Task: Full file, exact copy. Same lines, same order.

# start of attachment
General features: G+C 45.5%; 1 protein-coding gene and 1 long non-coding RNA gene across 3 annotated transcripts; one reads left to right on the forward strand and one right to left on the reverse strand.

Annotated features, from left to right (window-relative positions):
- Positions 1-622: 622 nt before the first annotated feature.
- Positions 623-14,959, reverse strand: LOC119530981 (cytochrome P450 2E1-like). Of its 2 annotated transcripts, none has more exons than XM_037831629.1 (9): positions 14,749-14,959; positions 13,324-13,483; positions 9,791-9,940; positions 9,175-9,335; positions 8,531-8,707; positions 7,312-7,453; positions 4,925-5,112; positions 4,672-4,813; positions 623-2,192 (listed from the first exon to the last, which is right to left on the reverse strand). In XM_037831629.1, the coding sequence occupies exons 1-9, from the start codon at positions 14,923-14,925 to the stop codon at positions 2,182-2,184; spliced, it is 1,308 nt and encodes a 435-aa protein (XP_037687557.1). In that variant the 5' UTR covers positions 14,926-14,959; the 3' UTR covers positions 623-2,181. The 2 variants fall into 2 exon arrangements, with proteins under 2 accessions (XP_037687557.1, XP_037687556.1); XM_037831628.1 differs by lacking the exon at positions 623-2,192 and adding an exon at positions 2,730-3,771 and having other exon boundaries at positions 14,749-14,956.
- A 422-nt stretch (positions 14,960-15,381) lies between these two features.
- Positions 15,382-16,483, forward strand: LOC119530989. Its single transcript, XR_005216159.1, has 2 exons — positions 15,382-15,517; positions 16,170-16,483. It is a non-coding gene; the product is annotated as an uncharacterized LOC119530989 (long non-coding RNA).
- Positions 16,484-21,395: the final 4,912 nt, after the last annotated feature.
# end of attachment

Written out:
General features: G+C 45.5%; 1 protein-coding gene and 1 long non-coding RNA gene across 3 annotated transcripts; one reads left to right on the forward strand and one right to left on the reverse strand.

Annotated features, from left to right (window-relative positions):
- Positions 1-622: 622 nt before the first annotated feature.
- Positions 623-14,959, reverse strand: LOC119530981 (cytochrome P450 2E1-like). Of its 2 annotated transcripts, none has more exons than XM_037831629.1 (9): positions 14,749-14,959; positions 13,324-13,483; positions 9,791-9,940; positions 9,175-9,335; positions 8,531-8,707; positions 7,312-7,453; positions 4,925-5,112; positions 4,672-4,813; positions 623-2,192 (listed from the first exon to the last, which is right to left on the reverse strand). In XM_037831629.1, the coding sequence occupies exons 1-9, from the start codon at positions 14,923-14,925 to the stop codon at positions 2,182-2,184; spliced, it is 1,308 nt and encodes a 435-aa protein (XP_037687557.1). In that variant the 5' UTR covers positions 14,926-14,959; the 3' UTR covers positions 623-2,181. The 2 variants fall into 2 exon arrangements, with proteins under 2 accessions (XP_037687557.1, XP_037687556.1); XM_037831628.1 differs by lacking the exon at positions 623-2,192 and adding an exon at positions 2,730-3,771 and having other exon boundaries at positions 14,749-14,956.
- A 422-nt stretch (positions 14,960-15,381) lies between these two features.
- Positions 15,382-16,483, forward strand: LOC119530989. Its single transcript, XR_005216159.1, has 2 exons — positions 15,382-15,517; positions 16,170-16,483. It is a non-coding gene; the product is annotated as an uncharacterized LOC119530989 (long non-coding RNA).
- Positions 16,484-21,395: the final 4,912 nt, after the last annotated feature.